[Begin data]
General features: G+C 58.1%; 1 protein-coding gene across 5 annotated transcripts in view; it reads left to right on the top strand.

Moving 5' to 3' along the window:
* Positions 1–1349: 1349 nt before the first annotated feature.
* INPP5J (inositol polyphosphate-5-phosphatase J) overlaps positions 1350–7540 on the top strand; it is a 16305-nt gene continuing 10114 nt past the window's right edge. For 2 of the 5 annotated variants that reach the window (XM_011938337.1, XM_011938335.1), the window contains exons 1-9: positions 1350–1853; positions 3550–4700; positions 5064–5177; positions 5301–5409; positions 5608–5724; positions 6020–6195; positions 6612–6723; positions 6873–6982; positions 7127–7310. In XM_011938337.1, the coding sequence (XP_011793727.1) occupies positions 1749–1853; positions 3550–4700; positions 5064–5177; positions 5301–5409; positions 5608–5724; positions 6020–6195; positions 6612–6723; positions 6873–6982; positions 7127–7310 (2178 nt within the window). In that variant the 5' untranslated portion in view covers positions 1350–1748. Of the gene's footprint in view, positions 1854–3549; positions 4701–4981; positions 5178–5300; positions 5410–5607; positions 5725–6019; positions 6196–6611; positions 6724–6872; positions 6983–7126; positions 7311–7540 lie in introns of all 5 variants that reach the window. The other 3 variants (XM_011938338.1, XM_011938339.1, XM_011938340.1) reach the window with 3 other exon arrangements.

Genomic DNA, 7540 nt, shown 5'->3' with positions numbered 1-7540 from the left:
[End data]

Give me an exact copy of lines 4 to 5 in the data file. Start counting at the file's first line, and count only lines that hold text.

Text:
* INPP5J (inositol polyphosphate-5-phosphatase J) overlaps positions 1350–7540 on the top strand; it is a 16305-nt gene continuing 10114 nt past the window's right edge. For 2 of the 5 annotated variants that reach the window (XM_011938337.1, XM_011938335.1), the window contains exons 1-9: positions 1350–1853; positions 3550–4700; positions 5064–5177; positions 5301–5409; positions 5608–5724; positions 6020–6195; positions 6612–6723; positions 6873–6982; positions 7127–7310. In XM_011938337.1, the coding sequence (XP_011793727.1) occupies positions 1749–1853; positions 3550–4700; positions 5064–5177; positions 5301–5409; positions 5608–5724; positions 6020–6195; positions 6612–6723; positions 6873–6982; positions 7127–7310 (2178 nt within the window). In that variant the 5' untranslated portion in view covers positions 1350–1748. Of the gene's footprint in view, positions 1854–3549; positions 4701–4981; positions 5178–5300; positions 5410–5607; positions 5725–6019; positions 6196–6611; positions 6724–6872; positions 6983–7126; positions 7311–7540 lie in introns of all 5 variants that reach the window. The other 3 variants (XM_011938338.1, XM_011938339.1, XM_011938340.1) reach the window with 3 other exon arrangements.

Genomic DNA, 7540 nt, shown 5'->3' with positions numbered 1-7540 from the left: